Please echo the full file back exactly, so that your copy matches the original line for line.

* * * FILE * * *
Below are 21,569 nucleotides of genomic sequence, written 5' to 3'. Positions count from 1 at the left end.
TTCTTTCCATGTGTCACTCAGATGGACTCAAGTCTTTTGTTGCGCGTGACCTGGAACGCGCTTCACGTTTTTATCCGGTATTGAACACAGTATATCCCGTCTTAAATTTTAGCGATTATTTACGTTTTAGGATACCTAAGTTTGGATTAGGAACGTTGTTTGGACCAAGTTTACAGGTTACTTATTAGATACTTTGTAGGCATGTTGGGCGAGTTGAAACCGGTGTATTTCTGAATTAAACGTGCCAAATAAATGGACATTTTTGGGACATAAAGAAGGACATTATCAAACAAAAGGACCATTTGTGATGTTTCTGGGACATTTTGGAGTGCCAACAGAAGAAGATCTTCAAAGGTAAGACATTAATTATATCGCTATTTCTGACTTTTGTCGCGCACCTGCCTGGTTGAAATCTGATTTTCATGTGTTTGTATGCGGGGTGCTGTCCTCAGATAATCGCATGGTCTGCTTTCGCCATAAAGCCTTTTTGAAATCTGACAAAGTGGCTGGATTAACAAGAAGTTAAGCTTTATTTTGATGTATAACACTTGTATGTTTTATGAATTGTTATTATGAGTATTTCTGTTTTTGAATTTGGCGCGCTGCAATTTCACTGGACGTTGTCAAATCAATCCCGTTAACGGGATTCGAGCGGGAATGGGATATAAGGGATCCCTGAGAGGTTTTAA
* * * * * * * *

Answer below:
Below are 21,569 nucleotides of genomic sequence, written 5' to 3'. Positions count from 1 at the left end.
TTCTTTCCATGTGTCACTCAGATGGACTCAAGTCTTTTGTTGCGCGTGACCTGGAACGCGCTTCACGTTTTTATCCGGTATTGAACACAGTATATCCCGTCTTAAATTTTAGCGATTATTTACGTTTTAGGATACCTAAGTTTGGATTAGGAACGTTGTTTGGACCAAGTTTACAGGTTACTTATTAGATACTTTGTAGGCATGTTGGGCGAGTTGAAACCGGTGTATTTCTGAATTAAACGTGCCAAATAAATGGACATTTTTGGGACATAAAGAAGGACATTATCAAACAAAAGGACCATTTGTGATGTTTCTGGGACATTTTGGAGTGCCAACAGAAGAAGATCTTCAAAGGTAAGACATTAATTATATCGCTATTTCTGACTTTTGTCGCGCACCTGCCTGGTTGAAATCTGATTTTCATGTGTTTGTATGCGGGGTGCTGTCCTCAGATAATCGCATGGTCTGCTTTCGCCATAAAGCCTTTTTGAAATCTGACAAAGTGGCTGGATTAACAAGAAGTTAAGCTTTATTTTGATGTATAACACTTGTATGTTTTATGAATTGTTATTATGAGTATTTCTGTTTTTGAATTTGGCGCGCTGCAATTTCACTGGACGTTGTCAAATCAATCCCGTTAACGGGATTCGAGCGGGAATGGGATATAAGGGATCCCTGAGAGGTTTTAA